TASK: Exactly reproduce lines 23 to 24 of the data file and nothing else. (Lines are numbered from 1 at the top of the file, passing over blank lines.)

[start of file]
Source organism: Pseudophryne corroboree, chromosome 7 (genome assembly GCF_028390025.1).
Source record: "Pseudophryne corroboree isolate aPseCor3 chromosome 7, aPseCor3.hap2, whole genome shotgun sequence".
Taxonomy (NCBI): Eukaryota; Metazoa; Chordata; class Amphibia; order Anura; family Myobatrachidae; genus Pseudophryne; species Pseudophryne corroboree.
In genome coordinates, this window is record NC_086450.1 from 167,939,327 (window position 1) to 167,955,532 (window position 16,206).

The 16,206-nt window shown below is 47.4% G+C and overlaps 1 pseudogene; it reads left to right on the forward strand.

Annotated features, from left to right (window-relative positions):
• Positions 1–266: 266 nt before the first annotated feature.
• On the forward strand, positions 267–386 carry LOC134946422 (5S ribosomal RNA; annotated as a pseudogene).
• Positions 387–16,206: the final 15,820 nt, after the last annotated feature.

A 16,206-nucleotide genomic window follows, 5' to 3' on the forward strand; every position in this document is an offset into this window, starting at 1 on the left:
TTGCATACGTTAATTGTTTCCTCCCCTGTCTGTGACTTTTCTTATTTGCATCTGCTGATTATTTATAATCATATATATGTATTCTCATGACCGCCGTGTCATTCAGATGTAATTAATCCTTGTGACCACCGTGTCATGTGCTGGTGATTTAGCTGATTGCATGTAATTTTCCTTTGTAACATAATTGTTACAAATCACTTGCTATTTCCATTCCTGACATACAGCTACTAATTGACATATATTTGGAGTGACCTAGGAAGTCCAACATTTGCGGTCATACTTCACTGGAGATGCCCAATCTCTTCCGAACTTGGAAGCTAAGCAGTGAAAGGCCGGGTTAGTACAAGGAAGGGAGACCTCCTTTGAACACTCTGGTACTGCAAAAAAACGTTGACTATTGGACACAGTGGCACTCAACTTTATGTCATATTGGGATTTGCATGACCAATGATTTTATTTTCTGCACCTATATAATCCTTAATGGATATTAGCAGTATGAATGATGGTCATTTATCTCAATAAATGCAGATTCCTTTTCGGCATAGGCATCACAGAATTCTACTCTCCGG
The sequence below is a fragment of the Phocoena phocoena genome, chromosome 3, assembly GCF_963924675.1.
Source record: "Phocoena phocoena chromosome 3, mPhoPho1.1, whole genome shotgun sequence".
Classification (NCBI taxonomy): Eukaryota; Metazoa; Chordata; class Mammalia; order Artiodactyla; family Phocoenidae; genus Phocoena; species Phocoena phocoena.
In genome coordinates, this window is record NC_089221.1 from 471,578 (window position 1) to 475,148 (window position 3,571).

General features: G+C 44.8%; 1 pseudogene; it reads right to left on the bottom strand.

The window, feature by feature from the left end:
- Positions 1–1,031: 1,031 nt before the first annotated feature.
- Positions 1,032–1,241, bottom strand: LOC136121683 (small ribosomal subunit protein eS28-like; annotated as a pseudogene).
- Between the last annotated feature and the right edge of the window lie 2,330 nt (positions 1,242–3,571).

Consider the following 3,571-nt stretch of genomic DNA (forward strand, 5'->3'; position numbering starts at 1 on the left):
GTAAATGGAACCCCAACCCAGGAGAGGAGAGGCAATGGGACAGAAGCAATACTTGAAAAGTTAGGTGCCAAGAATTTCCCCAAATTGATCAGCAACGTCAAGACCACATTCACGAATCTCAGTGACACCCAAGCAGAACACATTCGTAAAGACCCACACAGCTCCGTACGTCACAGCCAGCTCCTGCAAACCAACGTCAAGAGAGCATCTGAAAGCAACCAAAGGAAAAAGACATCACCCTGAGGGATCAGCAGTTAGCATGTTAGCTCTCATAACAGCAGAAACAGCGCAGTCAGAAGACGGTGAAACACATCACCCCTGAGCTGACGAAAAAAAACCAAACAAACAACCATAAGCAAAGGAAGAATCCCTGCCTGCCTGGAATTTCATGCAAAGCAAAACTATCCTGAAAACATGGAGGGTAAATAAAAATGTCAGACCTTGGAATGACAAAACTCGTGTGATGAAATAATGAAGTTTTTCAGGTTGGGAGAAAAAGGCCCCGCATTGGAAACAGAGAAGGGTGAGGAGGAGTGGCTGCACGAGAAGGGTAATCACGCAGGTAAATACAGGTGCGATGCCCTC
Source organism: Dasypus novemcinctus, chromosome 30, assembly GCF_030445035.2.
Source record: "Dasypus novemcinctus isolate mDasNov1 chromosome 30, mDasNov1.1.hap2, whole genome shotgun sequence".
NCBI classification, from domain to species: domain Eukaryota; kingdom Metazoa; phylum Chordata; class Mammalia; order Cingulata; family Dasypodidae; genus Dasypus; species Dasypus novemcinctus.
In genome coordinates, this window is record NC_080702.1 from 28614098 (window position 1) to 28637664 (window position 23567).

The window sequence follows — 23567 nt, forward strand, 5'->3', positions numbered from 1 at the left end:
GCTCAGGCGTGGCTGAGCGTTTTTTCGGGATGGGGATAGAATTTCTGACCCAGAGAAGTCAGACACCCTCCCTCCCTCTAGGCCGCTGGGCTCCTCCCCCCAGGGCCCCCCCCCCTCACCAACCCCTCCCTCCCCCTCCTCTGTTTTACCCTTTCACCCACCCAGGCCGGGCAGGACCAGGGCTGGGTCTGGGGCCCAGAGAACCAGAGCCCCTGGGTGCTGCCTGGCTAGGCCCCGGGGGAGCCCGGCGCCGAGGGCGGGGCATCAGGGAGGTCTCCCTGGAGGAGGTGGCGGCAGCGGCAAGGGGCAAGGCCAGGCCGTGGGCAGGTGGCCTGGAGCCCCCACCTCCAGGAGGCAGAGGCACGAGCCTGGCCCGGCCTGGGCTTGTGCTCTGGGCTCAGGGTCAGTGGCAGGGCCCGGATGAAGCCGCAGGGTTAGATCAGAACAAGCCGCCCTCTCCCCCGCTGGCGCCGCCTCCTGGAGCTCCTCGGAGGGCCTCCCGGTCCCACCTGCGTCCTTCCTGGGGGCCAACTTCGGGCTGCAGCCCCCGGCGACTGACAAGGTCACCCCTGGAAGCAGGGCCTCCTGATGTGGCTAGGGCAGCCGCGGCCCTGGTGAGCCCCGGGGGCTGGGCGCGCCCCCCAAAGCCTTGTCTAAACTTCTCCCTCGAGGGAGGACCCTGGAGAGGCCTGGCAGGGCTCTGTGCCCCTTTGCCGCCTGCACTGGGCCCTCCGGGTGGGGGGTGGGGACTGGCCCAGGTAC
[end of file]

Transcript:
Source organism: Dasypus novemcinctus, chromosome 30, assembly GCF_030445035.2.
Source record: "Dasypus novemcinctus isolate mDasNov1 chromosome 30, mDasNov1.1.hap2, whole genome shotgun sequence".